Sol LeWitt was born in 1928 in Hartford, Connecticut. After receiving a B.F.A. from Syracuse University in 1949, he traveled to Europe where he was exposed to Old Master painting. LeWitt moved to New York City in the 1950s and pursued his interest in design at Seventeen magazine, where he did paste-ups, mechanicals, and photostats. Later, for a year, he was a graphic designer in the office of architect I.M. Pei. Around that time, LeWitt also discovered the photography of Eadweard Muybridge, whose late 1800s studies in sequence and locomotion were an early influence. These experiences, combined with an entry-level job he took in 1960 at The Museum of Modern Art, would influence LeWitt an artist.
The Museum of Modern Art, New York gave Sol LeWitt his first retrospective in 1978ᇣ. The exhibition traveled to various American venues. Other major exhibitions since include Sol LeWitt Drawings 1958 - 1992, which was organized by the Gemeentemuseum in The Hague, The Netherlands in 1992 which traveled over the next three years to museums in the United Kingdom, Germany, Switzerland, France, Spain, and The United States; and in 1996, The Museum of Modern Art, New York mounted a traveling survey exhibition: Sol LeWitt Prints: 1970 - 1995.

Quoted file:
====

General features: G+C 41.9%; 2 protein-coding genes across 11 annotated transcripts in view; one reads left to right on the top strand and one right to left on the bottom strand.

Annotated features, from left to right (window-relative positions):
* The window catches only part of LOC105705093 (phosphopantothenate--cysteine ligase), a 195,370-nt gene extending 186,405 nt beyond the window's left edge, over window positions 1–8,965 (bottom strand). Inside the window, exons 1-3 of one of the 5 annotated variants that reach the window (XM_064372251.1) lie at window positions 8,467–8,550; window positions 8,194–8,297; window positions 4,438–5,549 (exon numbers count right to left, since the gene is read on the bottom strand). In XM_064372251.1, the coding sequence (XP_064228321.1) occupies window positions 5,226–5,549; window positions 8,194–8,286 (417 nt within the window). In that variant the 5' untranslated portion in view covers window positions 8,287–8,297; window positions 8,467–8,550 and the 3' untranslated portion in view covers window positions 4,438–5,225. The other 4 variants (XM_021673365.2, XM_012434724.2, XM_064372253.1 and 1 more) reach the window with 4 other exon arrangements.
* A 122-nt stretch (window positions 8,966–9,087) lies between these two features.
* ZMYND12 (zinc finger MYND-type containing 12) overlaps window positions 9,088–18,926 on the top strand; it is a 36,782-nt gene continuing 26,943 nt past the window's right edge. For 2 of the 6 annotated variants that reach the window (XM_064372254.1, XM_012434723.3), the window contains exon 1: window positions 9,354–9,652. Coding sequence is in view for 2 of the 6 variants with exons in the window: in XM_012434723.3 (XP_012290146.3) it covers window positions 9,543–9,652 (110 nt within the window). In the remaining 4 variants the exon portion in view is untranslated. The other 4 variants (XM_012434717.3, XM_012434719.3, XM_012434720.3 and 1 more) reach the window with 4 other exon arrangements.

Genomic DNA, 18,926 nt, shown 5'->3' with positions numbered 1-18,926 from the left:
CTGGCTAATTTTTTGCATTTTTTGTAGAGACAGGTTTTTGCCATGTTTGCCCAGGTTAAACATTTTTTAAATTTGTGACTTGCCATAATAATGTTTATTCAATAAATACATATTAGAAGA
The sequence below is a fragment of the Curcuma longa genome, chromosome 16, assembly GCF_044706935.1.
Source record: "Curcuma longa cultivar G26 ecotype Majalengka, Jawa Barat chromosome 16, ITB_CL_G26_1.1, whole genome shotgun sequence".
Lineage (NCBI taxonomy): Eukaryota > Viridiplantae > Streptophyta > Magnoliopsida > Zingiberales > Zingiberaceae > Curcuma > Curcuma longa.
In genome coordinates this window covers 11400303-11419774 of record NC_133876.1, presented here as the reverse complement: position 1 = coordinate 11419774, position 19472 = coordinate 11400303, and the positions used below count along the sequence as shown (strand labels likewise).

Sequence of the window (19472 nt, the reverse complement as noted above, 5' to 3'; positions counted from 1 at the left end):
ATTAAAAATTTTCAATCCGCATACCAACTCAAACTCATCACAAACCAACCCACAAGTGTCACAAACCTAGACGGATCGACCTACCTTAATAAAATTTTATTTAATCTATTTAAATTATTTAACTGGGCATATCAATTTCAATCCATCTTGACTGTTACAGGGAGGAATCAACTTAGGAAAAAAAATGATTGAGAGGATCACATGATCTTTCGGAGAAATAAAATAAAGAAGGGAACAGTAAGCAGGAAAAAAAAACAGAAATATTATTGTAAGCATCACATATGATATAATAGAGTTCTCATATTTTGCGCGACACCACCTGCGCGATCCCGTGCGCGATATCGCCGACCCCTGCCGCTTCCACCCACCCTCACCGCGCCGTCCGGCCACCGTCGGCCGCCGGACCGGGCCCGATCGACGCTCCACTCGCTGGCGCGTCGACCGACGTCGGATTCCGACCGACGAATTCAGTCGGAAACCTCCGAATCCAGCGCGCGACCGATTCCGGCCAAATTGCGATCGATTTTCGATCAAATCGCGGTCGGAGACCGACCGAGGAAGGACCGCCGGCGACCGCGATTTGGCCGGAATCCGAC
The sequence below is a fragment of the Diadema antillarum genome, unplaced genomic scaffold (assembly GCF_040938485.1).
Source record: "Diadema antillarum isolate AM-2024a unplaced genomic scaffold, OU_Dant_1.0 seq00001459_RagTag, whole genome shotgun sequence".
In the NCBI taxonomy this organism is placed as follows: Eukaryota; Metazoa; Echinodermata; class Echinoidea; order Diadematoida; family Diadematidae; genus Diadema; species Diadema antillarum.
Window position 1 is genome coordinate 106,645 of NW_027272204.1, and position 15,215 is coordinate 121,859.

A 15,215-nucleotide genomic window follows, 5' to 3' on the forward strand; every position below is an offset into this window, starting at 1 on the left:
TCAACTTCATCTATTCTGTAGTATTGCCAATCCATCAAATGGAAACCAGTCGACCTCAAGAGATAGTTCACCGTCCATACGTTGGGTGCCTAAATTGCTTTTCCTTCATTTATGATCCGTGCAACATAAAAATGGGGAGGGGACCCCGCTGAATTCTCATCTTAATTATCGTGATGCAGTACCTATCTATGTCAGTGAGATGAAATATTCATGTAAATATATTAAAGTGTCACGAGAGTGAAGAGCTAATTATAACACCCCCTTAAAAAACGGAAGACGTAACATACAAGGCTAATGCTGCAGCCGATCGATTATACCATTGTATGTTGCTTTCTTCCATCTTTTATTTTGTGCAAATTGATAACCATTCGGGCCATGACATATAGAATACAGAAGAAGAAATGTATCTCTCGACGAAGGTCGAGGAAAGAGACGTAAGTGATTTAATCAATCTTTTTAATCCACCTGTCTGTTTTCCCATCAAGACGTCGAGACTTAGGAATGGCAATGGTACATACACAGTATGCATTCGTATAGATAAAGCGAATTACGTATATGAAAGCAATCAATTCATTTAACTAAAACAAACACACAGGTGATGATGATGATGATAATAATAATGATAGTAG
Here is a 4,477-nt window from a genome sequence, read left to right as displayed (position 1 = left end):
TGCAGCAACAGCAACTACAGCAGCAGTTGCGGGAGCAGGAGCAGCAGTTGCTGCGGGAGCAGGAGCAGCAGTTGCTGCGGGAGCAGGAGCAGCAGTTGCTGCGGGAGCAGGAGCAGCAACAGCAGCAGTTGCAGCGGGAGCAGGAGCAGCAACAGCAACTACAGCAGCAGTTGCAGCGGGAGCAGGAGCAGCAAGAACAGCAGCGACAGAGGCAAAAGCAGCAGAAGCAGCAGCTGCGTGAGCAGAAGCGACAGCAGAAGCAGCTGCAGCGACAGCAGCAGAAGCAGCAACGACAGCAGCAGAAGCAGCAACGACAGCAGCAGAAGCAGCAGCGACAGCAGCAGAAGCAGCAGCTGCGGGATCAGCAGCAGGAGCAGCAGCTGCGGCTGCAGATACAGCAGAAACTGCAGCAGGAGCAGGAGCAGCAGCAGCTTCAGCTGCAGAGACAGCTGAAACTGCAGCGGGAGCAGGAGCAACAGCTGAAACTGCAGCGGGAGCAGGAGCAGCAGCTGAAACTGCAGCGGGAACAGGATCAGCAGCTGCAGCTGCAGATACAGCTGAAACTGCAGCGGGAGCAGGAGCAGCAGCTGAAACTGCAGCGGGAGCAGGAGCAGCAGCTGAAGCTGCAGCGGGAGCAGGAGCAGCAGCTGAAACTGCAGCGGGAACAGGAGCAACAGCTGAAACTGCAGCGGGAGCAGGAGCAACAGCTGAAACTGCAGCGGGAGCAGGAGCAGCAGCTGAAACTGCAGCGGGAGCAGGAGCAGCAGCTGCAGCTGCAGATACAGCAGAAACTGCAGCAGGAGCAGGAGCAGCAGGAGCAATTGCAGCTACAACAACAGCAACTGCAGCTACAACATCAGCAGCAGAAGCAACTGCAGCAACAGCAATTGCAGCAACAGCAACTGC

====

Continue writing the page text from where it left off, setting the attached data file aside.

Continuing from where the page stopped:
In recent years the artist has been the subject of exhibitions at P.S. 1 Contemporary Center, Long Island City (Concrete Blocks); The Addison Gallery of American Art, Andover (Twenty-Five Years of Wall Drawings, 1968 - 1993); and Wadsworth Atheneum Museum of Art, Hartford (Incomplete Cubes), which traveled to three art museums in The United States.
Sol LeWitt's most recent retrospective was organized by the San Francisco Museum of Art in 2000. The exhibition traveled to the Museum of Contemporary Art, Chicago, and Whitney Museum of American Art, New York. He died in April, 2007.